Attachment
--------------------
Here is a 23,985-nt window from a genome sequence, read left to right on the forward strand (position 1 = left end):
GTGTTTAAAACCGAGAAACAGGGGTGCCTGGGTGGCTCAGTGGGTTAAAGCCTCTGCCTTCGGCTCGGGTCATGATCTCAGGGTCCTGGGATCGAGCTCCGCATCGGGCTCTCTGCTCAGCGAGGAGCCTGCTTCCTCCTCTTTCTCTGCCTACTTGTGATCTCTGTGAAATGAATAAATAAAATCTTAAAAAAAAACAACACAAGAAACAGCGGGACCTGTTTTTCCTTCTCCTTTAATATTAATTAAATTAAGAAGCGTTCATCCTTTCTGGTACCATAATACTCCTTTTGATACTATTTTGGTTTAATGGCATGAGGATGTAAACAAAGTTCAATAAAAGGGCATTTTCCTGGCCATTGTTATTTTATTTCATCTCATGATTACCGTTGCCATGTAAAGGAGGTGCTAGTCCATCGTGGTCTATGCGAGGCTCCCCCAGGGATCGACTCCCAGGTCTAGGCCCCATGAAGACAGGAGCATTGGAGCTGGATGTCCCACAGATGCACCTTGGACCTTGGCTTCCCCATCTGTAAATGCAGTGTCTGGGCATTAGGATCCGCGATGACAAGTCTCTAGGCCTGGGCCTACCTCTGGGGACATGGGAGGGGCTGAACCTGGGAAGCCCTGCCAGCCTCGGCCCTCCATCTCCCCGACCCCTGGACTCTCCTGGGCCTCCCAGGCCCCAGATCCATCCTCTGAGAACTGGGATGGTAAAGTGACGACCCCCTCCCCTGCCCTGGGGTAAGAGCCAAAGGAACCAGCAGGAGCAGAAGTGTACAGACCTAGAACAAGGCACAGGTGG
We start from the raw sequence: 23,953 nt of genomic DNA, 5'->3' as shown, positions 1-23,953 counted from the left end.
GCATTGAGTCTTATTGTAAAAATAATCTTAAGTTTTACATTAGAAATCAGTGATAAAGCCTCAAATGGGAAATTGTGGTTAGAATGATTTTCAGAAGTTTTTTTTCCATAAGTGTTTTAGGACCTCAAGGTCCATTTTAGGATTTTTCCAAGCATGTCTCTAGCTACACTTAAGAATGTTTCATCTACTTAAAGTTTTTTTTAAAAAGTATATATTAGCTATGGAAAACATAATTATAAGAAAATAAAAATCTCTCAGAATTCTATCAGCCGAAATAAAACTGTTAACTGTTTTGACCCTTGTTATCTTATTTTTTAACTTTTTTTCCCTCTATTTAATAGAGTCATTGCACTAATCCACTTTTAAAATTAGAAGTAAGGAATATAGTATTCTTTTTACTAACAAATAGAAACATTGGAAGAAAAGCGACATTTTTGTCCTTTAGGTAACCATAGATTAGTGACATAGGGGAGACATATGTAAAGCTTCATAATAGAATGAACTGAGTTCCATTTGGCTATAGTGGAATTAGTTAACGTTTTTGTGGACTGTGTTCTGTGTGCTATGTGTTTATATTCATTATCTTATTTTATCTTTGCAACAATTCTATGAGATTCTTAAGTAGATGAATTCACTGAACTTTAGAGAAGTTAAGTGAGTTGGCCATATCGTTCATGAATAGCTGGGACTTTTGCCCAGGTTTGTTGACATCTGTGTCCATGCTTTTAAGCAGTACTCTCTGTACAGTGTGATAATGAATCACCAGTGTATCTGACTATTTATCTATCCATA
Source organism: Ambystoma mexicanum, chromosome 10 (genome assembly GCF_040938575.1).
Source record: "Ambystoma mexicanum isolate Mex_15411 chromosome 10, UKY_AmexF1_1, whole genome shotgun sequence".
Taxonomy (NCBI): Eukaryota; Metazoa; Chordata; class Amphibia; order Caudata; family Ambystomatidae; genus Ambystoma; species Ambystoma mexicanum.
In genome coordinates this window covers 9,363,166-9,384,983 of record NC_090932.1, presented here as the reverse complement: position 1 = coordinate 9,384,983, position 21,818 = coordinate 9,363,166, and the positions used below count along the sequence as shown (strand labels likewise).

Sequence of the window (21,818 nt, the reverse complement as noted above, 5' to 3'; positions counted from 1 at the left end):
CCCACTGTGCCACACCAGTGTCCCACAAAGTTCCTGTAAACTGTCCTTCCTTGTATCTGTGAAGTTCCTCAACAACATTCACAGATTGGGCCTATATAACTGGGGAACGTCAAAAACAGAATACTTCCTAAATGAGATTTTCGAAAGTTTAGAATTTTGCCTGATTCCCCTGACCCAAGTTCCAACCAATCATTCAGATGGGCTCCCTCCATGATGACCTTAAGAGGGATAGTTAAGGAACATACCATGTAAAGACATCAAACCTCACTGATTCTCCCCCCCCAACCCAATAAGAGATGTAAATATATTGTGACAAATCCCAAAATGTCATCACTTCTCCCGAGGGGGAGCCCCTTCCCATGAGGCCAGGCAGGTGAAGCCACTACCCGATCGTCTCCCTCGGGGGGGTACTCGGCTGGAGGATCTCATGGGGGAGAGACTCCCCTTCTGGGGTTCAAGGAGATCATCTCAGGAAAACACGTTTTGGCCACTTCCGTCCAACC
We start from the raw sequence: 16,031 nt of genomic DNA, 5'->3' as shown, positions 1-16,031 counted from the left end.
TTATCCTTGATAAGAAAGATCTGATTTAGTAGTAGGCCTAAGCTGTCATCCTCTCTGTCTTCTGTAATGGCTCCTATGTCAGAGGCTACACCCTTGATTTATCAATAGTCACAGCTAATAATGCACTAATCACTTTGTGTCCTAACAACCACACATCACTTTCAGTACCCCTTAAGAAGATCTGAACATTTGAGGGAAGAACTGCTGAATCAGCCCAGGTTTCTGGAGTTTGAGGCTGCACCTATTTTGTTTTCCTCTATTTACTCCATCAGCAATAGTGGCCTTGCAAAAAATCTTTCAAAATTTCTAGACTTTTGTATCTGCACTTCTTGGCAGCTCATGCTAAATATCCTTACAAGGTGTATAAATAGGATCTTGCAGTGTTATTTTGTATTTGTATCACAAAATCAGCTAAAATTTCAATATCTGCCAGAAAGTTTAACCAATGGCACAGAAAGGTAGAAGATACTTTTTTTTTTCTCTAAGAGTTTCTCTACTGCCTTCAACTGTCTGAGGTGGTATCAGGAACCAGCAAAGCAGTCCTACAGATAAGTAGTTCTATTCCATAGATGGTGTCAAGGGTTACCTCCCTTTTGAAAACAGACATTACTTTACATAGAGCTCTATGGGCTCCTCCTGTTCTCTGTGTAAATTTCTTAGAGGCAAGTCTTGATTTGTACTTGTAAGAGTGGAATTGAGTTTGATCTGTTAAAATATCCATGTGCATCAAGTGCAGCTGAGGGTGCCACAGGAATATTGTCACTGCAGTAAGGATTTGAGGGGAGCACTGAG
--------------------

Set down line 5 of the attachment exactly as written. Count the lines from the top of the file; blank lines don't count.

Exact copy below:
Source organism: Ambystoma mexicanum, chromosome 10 (genome assembly GCF_040938575.1).